Scotland politics

Scottish children's minister begins maternity leave

Aileen Campbell
Image caption Aileen Campbell is taking a cut in her ministerial salary while on maternity leave

Scotland's children's minister has become the first member of the Holyrood government to take maternity leave.

Aileen Campbell, whose last day in the job was on Thursday, is being covered by fellow SNP MSP Fiona McLeod, until she returns.

Ms Campbell, who is eight-and-a-half months pregnant, is expecting her second child.

First Minister Nicola Sturgeon said supporting parental leave was vital to "shattering the glass ceiling".

Ms Campbell has also chosen to reflect statutory maternity pay by taking a 59% cut in her ministerial salary, with the money re-directed into the government's children and families budget.

That means she will get 90% of salary for six weeks, followed by a weekly payment of £138.18.

The Clydesdale MSP told the BBC: "This is politics reflecting real life, this is something that many women and many families have to do and I'm looking forward to having a bit of time with my family and the new arrival."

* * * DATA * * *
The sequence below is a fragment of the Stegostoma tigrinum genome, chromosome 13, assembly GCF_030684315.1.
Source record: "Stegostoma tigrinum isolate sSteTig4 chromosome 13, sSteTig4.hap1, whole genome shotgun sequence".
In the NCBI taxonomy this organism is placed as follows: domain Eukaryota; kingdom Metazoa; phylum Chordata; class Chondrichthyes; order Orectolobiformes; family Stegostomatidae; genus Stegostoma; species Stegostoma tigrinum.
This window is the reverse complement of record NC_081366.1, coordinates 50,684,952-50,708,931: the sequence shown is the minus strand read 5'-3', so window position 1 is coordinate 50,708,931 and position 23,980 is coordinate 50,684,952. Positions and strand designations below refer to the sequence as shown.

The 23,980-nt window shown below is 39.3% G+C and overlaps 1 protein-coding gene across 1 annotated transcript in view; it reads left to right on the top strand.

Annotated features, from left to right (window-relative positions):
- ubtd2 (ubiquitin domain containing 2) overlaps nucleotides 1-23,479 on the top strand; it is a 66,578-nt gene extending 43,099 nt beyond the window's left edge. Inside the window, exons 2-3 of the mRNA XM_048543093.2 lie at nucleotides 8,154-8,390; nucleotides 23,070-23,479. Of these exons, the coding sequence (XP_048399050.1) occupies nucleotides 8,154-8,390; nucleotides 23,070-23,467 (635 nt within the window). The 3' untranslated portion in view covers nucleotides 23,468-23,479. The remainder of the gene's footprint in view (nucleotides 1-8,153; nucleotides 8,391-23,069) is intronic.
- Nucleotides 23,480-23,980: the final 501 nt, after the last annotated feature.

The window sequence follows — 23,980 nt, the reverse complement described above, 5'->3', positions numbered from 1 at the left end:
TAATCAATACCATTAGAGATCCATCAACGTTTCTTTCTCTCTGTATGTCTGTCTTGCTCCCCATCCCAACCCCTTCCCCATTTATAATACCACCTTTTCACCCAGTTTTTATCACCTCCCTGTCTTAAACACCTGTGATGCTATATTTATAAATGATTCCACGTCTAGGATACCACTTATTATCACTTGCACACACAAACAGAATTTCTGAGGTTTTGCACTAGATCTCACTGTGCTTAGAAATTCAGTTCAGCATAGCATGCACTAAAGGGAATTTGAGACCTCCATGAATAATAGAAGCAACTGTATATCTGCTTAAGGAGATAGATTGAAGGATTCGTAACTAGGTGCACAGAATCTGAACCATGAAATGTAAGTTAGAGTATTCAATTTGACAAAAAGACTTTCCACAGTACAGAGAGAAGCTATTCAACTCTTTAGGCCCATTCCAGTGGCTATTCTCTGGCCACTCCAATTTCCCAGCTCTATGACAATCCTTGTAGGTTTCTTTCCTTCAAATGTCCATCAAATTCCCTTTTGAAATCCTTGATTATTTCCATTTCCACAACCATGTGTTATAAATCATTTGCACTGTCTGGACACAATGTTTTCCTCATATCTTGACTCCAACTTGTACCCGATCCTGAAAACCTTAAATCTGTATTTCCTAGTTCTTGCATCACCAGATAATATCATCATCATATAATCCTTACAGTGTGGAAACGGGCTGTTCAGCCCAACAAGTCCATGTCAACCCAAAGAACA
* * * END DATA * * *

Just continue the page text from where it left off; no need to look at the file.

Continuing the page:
Ms Campbell added: "You're talking about the theory, the policy, the strategies around early years and I have to now reflect that in my own important role as a mum-to-be for this wee bump, and also for my wee boy, Angus."

Image caption Fiona McLeod, seen on the left, is taking over Aileen Campbell's ministerial duties while she is away

Ms Sturgeon, who has pledged to increase opportunities for women, said: "Shattering the glass ceiling is a priority for me during my tenure as first minister.

"Encouraging and supporting parental leave, and especially maternity leave, as a way of enabling working parents to care for young children then return to the workplace is an essential part of that."

Several UK government ministers have previously taken maternity leave, most recently women and equalities minister Jo Swinson.

The Scottish Liberal Democrat politician, who is married to fellow MP Duncan Hames, saw her government duties covered by Jenny Willott while she was away.

Labour's Yvette Cooper was the first UK minister to take maternity leave.

Ms Cooper, who is married to shadow chancellor Ed Balls, has spoken of feeling "cut off" by Whitehall officials when she took maternity leave for a second time while working in the communities department.

Ms Campbell said she has had "nothing but support" from colleagues.

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